The chamber conducted “lengthy research” and reviewed studies on the subject of fracking before making its decision, according to a statement issued to the press Tuesday.
“This ballot measure does not take into account the factual historic data and solid safeguards that continue to be in place for responsible energy development, including the city of Loveland’s oil and gas regulations, and would have drastic impacts on Loveland and Northern Colorado economies,” the release states.
The release goes on to say that the ballot measure risks hundreds of jobs and thousands of dollars in economic activity for the city.
“While energy bans would greatly impact our state, the chamber is most concerned about the repercussions of this initiative directly to the city of Loveland and the businesses that reside within our community,” Mindy McCloughan, the chamber’s president and chief executive, said in the statement.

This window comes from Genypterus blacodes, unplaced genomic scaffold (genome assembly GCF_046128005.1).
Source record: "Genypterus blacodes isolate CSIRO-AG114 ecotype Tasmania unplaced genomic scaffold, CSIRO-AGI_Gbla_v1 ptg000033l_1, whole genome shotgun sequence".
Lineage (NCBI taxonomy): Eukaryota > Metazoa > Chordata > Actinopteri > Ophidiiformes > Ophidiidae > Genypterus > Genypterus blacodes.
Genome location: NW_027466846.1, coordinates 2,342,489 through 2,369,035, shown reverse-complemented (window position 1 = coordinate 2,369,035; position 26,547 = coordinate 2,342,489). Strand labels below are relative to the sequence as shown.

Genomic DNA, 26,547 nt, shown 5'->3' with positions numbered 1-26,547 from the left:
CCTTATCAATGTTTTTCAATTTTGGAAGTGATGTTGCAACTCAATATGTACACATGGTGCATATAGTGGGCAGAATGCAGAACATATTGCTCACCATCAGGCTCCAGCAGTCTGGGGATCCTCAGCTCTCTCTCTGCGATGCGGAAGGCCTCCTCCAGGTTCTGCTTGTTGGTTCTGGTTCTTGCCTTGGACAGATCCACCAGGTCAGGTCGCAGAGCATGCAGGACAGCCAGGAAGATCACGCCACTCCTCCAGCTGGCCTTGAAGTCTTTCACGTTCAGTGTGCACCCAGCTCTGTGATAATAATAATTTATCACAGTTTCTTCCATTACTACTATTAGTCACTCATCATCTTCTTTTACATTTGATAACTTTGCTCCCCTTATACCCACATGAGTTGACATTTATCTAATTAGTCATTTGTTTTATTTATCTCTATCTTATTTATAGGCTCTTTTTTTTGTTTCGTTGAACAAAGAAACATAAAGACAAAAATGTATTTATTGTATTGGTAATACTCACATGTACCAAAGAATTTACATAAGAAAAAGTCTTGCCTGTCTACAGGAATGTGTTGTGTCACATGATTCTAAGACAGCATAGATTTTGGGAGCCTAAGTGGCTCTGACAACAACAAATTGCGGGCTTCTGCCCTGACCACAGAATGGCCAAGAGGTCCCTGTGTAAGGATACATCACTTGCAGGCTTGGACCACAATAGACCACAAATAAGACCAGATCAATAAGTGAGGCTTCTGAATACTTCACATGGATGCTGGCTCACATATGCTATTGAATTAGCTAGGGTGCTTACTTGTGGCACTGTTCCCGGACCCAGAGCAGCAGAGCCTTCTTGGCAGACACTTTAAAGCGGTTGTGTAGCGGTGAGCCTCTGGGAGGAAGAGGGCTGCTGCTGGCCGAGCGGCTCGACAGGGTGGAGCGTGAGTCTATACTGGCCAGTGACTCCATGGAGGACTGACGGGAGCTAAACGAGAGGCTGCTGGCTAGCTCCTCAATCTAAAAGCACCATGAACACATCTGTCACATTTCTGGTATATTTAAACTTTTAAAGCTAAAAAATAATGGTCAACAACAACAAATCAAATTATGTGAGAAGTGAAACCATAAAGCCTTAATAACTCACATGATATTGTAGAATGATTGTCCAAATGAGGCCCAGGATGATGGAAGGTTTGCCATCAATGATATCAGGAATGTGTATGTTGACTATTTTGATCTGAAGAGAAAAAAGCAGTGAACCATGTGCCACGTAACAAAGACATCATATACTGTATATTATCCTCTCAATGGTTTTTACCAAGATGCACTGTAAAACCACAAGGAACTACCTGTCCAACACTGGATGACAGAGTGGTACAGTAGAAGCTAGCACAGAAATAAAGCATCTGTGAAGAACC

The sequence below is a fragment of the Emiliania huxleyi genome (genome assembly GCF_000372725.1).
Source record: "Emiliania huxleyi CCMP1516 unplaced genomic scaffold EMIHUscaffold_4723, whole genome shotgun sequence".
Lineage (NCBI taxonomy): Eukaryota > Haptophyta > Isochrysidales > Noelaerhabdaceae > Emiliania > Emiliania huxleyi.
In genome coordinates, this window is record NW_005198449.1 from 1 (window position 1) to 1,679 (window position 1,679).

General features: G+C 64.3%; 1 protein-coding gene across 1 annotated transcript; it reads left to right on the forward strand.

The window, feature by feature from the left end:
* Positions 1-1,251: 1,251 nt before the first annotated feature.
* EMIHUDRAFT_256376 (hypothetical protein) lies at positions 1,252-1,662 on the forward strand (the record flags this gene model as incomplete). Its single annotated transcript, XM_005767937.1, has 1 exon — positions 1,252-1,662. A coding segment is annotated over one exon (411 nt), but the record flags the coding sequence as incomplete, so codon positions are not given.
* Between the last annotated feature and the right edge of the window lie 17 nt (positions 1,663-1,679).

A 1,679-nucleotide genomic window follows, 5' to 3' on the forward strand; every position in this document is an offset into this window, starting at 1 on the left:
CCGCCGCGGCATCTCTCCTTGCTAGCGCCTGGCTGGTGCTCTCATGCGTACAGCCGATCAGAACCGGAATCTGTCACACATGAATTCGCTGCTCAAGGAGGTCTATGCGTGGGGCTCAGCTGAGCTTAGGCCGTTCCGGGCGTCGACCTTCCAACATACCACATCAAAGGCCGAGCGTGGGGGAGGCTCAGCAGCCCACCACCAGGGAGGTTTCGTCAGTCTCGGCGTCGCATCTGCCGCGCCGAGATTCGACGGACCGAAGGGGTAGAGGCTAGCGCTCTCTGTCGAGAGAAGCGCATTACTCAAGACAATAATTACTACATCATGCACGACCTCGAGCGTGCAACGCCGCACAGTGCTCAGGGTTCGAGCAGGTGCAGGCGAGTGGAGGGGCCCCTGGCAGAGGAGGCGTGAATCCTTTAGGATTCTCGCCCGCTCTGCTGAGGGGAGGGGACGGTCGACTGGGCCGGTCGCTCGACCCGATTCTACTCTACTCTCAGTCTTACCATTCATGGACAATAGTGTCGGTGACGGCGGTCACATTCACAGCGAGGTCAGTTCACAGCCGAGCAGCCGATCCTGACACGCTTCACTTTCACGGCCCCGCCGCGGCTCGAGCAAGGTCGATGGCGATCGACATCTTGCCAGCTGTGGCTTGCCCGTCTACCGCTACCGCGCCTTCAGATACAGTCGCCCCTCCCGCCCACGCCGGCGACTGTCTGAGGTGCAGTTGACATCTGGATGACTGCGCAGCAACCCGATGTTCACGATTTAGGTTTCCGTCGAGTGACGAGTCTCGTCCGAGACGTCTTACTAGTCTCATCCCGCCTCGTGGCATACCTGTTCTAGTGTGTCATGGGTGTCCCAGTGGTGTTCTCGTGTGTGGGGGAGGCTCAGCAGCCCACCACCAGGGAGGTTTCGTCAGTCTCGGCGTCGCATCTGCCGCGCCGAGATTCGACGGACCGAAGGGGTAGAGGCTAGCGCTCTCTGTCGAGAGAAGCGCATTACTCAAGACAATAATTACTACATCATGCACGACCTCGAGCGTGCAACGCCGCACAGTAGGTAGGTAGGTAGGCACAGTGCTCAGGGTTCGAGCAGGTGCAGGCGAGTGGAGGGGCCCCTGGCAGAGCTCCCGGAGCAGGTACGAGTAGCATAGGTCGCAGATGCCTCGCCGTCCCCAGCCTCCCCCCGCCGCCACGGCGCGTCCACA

The chamber also has signed with Vital for Colorado, an organization that supports responsible oil and natural gas development.
“Loveland has a history – backed by research and facts – of performing hydraulic fracturing safely,” McCloughan said in the release. “Towns and cities all across the northern Front Range are tapping into their own natural energy resources and Loveland is fortunate to have natural resources that can help supply the energy Colorado needs to thrive.”